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Critical uprising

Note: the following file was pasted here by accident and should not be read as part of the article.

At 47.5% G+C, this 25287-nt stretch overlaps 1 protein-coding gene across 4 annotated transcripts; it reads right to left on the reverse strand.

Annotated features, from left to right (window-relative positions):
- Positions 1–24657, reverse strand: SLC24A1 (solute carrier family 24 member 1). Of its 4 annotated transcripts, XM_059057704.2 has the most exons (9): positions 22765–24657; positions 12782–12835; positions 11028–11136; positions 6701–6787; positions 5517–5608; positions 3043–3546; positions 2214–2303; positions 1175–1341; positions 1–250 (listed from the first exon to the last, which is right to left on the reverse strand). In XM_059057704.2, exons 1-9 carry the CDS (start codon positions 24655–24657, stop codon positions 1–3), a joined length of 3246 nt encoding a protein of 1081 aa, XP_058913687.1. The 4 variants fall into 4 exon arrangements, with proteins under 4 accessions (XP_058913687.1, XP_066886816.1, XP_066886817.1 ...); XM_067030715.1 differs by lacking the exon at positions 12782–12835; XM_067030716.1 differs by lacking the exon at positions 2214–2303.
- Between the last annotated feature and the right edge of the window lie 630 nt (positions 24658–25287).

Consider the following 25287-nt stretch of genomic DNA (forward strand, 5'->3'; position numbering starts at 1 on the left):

The story I sent to Lorraine Mace was not my usual village tale but a historical novel, or at least the start of it and,as expected, it had holes in it. Lorraine asked questions about things that seemed obvious to me but before I got depressed or annoyed, I saw the wind blowing the trees outside. The trunk of the older trees stood solid but the twigs and leaves were being blown about just the same. The trunk of the young birch was bent over but not breaking and I thought that’s how I must treat criticism; I must change and modify if I want to get on in this writing business. Lorraine always suggests thinking it over before changing a story and even in the few days I’ve had her comments, I’ve realised, unusual for me, I’m cramming too many ideas into too short a space and need to loosen up and make the historical points about how Scottish profits were invested elsewhere and the Government’s involvement in the 1820 uprising in Scotland, part of the tale, not background issues. It makes it all more complex to write but what a challenge! I’ll go back to my short stories and my villages, Oakhaven and Cairndhu, for a bit as I work out a new approach to 1820.

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